Analysis Of Leta S. Hollingworth

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Leta S. Hollingworth was an American psychologist who focused most of her research on giftedness, educational psychology, psychology of women, and the variability hypothesis. She conducted numerous studies to reject the variability hypothesis that deemed women destined for mediocrity and did her dissertation on how women were not mentally incapacitated during menstruation (Held, 2010). Hollingworth also wrote six articles on the social factors that contributed to the social status of women. (1) One being “Social Devices for Impelling Women to Bear and Rear Children,” this article focused on the eight social constructs that motivated and pressured women to have and raise children. Of the eight, seven were first proposed by E. A. Ross in his…show more content…
(1) The eight social devices were personal ideals, public opinion, law, belief, education, art, illusions, and bugaboos. There were three popular bugaboos which were first termed by Hollingworth (1916) as false ideas or beliefs held by society that were created by medical men. The first was that if pregnancy was delayed until the age of 30, it was more painful and hard. Thus, prompting women to have babies at an earlier age. The second stated that women who do bear children live longer as opposed to women who don’t. The third stated that a child that was raised alone was more likely to become “selfish, egotistic, and an undesirable citizen” (Hollingworth, 1916). Which propelled women to have more than one child so their child would not become any of those things. (1) These eight social devices had been used as a means to confine women to the roles of child bearer and mother by manipulating them into not aspiring for anything more. When a woman went against her designated role they were considered abnormal, selfish, and were destined to encounter the wrath of God in the hereafter. (2) When this article was first published,…show more content…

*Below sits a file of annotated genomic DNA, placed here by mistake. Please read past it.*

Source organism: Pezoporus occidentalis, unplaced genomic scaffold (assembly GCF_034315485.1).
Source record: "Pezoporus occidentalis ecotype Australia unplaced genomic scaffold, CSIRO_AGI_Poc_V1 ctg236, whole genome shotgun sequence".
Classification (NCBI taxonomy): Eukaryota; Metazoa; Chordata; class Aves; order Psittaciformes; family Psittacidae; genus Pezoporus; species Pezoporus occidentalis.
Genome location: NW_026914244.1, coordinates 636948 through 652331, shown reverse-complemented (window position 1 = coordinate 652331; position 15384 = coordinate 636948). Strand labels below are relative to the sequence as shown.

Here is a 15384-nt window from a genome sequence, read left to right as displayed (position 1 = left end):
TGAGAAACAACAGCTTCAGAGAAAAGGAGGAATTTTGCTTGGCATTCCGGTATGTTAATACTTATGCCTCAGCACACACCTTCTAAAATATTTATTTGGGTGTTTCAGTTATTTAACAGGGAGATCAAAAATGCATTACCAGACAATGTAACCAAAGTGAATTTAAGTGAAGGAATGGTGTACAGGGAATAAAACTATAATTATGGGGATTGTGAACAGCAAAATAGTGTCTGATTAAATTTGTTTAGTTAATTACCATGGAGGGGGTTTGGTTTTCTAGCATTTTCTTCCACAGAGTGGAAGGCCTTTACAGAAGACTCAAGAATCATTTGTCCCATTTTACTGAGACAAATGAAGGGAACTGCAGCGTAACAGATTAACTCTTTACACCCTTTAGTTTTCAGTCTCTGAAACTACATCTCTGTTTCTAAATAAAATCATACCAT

There are five types of motives according to the self-determination theory (SDT): intrinsic motivation, identified regulation, introjection, external regulation, and amotivation. These motives run on a continuum with intrinsic motivation being the pursual of one’s own wants and desires, to amotivation being that one has no clear motive. (4) The main point Brenning et al. (2015) make is that there is a link between psychological adjustment whilst pregnant and basic psychological need satisfaction, which contribute to the type of motivation a woman has for getting pregnant. (5) Although, there has been little research on how prenatal psychology has an impact on motivation to have a child. The closest study that has analyzed the relationship between prenatal psychology and motivations, was conducted in Russia in 2016 by Borisenko, Belogay, Morozova, & Ott, which examined reproductive motivations of Russian women. Another similar study was conducted by Kraft, Hatfield-Timajchy, Farr, Jamieson, Harvey, Thorburn, & Beckman (2010), which examined the role motivation to get pregnant plays on contraception use in both men and women. (6) Nevertheless, it can be argued that this study, conducted by Brenning et al. (2015), does not consider the

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